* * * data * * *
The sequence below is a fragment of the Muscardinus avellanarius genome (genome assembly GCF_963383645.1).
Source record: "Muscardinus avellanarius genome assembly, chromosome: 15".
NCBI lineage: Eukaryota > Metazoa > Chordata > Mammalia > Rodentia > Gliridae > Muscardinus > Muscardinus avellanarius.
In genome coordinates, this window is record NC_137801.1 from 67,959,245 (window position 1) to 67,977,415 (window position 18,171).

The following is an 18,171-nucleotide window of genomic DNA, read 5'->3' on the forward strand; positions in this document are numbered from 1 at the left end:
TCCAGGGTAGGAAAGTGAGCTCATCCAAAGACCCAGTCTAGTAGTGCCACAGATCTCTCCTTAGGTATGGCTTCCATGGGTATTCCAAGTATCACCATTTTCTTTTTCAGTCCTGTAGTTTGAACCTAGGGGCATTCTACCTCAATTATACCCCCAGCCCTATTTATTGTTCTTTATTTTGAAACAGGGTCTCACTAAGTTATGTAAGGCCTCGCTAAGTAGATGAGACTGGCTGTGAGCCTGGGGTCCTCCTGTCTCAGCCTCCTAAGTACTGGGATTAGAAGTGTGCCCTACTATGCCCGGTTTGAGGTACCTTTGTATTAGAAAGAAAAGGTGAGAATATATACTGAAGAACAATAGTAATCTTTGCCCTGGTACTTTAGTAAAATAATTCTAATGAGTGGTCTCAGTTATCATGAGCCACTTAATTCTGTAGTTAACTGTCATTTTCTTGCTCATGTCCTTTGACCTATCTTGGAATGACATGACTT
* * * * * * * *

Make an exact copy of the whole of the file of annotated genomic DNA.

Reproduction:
The sequence below is a fragment of the Muscardinus avellanarius genome (genome assembly GCF_963383645.1).
Source record: "Muscardinus avellanarius genome assembly, chromosome: 15".
NCBI lineage: Eukaryota > Metazoa > Chordata > Mammalia > Rodentia > Gliridae > Muscardinus > Muscardinus avellanarius.
In genome coordinates, this window is record NC_137801.1 from 67,959,245 (window position 1) to 67,977,415 (window position 18,171).

The following is an 18,171-nucleotide window of genomic DNA, read 5'->3' on the forward strand; positions in this document are numbered from 1 at the left end:
TCCAGGGTAGGAAAGTGAGCTCATCCAAAGACCCAGTCTAGTAGTGCCACAGATCTCTCCTTAGGTATGGCTTCCATGGGTATTCCAAGTATCACCATTTTCTTTTTCAGTCCTGTAGTTTGAACCTAGGGGCATTCTACCTCAATTATACCCCCAGCCCTATTTATTGTTCTTTATTTTGAAACAGGGTCTCACTAAGTTATGTAAGGCCTCGCTAAGTAGATGAGACTGGCTGTGAGCCTGGGGTCCTCCTGTCTCAGCCTCCTAAGTACTGGGATTAGAAGTGTGCCCTACTATGCCCGGTTTGAGGTACCTTTGTATTAGAAAGAAAAGGTGAGAATATATACTGAAGAACAATAGTAATCTTTGCCCTGGTACTTTAGTAAAATAATTCTAATGAGTGGTCTCAGTTATCATGAGCCACTTAATTCTGTAGTTAACTGTCATTTTCTTGCTCATGTCCTTTGACCTATCTTGGAATGACATGACTT